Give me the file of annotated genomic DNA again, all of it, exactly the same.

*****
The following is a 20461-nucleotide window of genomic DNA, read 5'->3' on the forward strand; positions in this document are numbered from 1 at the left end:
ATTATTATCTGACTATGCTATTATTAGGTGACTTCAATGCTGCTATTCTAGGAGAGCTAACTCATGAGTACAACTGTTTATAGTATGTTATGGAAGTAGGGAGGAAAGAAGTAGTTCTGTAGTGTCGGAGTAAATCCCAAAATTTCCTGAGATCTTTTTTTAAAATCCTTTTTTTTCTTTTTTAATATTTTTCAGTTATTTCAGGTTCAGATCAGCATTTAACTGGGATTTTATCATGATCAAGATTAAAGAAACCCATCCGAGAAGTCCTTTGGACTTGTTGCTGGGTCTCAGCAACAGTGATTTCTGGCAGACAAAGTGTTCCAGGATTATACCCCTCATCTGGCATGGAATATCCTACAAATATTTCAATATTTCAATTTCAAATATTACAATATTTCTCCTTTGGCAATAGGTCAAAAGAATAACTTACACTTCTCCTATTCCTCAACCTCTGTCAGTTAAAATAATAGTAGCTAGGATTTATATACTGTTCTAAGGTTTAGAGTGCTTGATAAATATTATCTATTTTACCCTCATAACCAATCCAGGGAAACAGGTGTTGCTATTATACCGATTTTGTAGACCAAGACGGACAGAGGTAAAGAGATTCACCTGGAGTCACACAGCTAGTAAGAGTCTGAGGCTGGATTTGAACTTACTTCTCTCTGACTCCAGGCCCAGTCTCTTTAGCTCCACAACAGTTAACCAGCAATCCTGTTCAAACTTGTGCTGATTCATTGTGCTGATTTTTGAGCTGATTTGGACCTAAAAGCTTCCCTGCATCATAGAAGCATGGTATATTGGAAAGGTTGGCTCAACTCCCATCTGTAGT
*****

The following is a 20461-nucleotide window of genomic DNA, read 5'->3' on the forward strand; positions in this document are numbered from 1 at the left end:
ATTATTATCTGACTATGCTATTATTAGGTGACTTCAATGCTGCTATTCTAGGAGAGCTAACTCATGAGTACAACTGTTTATAGTATGTTATGGAAGTAGGGAGGAAAGAAGTAGTTCTGTAGTGTCGGAGTAAATCCCAAAATTTCCTGAGATCTTTTTTTAAAATCCTTTTTTTTCTTTTTTAATATTTTTCAGTTATTTCAGGTTCAGATCAGCATTTAACTGGGATTTTATCATGATCAAGATTAAAGAAACCCATCCGAGAAGTCCTTTGGACTTGTTGCTGGGTCTCAGCAACAGTGATTTCTGGCAGACAAAGTGTTCCAGGATTATACCCCTCATCTGGCATGGAATATCCTACAAATATTTCAATATTTCAATTTCAAATATTACAATATTTCTCCTTTGGCAATAGGTCAAAAGAATAACTTACACTTCTCCTATTCCTCAACCTCTGTCAGTTAAAATAATAGTAGCTAGGATTTATATACTGTTCTAAGGTTTAGAGTGCTTGATAAATATTATCTATTTTACCCTCATAACCAATCCAGGGAAACAGGTGTTGCTATTATACCGATTTTGTAGACCAAGACGGACAGAGGTAAAGAGATTCACCTGGAGTCACACAGCTAGTAAGAGTCTGAGGCTGGATTTGAACTTACTTCTCTCTGACTCCAGGCCCAGTCTCTTTAGCTCCACAACAGTTAACCAGCAATCCTGTTCAAACTTGTGCTGATTCATTGTGCTGATTTTTGAGCTGATTTGGACCTAAAAGCTTCCCTGCATCATAGAAGCATGGTATATTGGAAAGGTTGGCTCAACTCCCATCTGTAGT